بهینه سازی سبد سرمایه گذاری قدرت با توجه به قیمت برق مکانی و مدیریت ریسک
|کد مقاله||سال انتشار||مقاله انگلیسی||ترجمه فارسی||تعداد کلمات|
|23822||2014||10 صفحه PDF||سفارش دهید||7880 کلمه|
Publisher : Elsevier - Science Direct (الزویر - ساینس دایرکت)
Journal : Electric Power Systems Research, Volume 109, April 2014, Pages 80–89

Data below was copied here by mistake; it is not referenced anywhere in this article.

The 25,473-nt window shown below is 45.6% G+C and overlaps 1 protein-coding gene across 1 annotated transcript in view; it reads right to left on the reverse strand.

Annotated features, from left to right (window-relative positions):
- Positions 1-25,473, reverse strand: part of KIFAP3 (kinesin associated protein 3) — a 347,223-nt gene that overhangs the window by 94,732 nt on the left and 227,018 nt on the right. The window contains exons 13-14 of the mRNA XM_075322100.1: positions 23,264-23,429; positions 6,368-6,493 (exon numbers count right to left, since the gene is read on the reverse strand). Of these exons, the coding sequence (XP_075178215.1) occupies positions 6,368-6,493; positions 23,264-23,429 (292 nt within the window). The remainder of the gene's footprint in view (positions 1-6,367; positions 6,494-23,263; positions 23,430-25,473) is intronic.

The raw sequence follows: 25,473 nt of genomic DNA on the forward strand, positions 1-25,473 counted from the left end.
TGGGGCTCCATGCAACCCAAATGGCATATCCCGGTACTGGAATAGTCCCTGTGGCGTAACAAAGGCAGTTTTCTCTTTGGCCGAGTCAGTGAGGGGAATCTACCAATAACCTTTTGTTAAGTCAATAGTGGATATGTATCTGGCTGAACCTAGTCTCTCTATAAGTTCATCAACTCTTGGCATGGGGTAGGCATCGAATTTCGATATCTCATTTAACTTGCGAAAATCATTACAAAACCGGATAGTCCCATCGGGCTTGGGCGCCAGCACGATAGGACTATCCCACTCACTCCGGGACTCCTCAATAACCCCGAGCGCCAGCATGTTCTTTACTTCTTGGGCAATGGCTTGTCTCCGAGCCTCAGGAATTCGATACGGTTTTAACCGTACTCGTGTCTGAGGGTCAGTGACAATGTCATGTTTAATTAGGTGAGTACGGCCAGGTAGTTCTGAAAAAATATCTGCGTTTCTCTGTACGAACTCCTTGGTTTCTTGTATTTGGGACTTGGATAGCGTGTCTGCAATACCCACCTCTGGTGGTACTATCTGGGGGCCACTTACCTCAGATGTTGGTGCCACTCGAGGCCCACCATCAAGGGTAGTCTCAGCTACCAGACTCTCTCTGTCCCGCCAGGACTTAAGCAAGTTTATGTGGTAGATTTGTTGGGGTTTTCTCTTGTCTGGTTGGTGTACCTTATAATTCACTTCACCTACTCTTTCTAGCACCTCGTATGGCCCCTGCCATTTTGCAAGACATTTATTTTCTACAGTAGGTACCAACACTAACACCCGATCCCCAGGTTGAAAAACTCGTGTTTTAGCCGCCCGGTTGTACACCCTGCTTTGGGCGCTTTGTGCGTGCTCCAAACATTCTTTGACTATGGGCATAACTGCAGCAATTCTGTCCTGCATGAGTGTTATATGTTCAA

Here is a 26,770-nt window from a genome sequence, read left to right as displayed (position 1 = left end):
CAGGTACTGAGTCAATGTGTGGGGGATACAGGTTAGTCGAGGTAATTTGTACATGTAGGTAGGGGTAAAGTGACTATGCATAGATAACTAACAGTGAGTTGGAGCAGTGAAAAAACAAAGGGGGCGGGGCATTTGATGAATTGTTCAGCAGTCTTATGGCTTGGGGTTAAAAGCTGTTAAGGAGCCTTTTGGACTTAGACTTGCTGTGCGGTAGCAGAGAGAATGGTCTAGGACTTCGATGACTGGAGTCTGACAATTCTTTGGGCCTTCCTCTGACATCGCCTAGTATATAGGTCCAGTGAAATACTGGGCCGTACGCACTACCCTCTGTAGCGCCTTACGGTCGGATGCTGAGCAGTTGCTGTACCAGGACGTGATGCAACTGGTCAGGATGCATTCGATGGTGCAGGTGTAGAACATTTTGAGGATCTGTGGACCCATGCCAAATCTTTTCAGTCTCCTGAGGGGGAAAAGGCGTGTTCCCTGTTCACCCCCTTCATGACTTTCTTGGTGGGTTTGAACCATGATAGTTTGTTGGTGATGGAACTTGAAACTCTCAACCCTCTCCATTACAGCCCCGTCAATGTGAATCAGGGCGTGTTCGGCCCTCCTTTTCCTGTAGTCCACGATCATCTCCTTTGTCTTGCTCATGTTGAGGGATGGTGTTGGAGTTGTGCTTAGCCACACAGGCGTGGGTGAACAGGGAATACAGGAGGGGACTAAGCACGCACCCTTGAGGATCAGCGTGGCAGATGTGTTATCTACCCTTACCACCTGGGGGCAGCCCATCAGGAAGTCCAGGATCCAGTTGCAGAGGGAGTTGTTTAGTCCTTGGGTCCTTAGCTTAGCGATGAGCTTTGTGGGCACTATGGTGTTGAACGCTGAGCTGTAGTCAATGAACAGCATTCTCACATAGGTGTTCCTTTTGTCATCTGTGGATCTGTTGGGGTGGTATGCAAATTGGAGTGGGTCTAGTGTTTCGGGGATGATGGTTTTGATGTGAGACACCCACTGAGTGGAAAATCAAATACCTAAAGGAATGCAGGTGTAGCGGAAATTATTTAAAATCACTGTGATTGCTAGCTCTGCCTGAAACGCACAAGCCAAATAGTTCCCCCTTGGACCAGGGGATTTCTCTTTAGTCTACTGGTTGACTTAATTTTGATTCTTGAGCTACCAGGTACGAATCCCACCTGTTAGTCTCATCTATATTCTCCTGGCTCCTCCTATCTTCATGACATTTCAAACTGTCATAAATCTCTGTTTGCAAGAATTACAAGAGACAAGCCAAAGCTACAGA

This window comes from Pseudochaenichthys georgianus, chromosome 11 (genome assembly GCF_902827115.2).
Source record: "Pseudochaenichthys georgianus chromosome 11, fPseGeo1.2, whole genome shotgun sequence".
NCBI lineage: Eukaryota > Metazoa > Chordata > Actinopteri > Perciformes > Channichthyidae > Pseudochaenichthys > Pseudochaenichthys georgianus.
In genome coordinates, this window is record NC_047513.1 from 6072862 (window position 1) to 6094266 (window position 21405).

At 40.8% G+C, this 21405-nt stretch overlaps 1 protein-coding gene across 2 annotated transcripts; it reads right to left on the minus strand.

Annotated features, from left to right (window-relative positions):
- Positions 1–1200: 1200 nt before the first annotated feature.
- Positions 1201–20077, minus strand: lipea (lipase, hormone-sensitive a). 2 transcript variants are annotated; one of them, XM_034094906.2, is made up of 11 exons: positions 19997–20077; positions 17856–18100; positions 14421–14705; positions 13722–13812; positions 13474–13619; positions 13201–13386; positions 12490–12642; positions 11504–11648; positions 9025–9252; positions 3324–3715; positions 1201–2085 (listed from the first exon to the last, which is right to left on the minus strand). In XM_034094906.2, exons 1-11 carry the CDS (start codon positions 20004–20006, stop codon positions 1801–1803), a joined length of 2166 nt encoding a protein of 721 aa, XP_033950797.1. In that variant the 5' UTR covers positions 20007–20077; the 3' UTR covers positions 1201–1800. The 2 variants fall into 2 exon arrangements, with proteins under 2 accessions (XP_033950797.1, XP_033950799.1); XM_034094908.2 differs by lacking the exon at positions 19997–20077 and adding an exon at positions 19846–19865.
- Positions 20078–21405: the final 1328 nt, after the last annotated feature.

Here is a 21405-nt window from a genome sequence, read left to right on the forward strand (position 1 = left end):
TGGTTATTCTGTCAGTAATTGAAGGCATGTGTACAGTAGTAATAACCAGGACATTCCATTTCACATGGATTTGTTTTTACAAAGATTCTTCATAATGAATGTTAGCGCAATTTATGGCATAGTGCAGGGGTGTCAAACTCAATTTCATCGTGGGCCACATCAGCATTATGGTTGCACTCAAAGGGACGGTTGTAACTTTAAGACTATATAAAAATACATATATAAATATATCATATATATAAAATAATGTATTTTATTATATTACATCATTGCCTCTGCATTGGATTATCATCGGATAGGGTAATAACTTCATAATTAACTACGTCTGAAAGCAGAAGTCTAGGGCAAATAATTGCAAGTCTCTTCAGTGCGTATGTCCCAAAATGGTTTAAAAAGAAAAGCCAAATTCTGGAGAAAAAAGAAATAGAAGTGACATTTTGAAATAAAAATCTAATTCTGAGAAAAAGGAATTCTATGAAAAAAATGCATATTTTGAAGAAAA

This paper presents a medium term power portfolio optimization model for a power producer in a competitive electricity market, considering locational electricity prices and risk management. The methodology developed includes modeling the multivariate stochastic evolution of locational electricity prices, the construction of a scenario tree that represents this evolution, and the formulation and solution of a stochastic optimization model. Using this methodology a power producer holding thermal generating units in more than one location may maximize expected profit while keeping a limited risk exposure. The model considers the possibility of trading electricity forward contracts in different locations and contracts for difference. In addition, its output includes amounts of electricity transactions in locational spot markets and power production in generating units. The computational experiments performed indicate that the correlation between locational electricity prices is very relevant for power producers holding generating units in those locations, since it significantly affects the relation between expected profit and risk.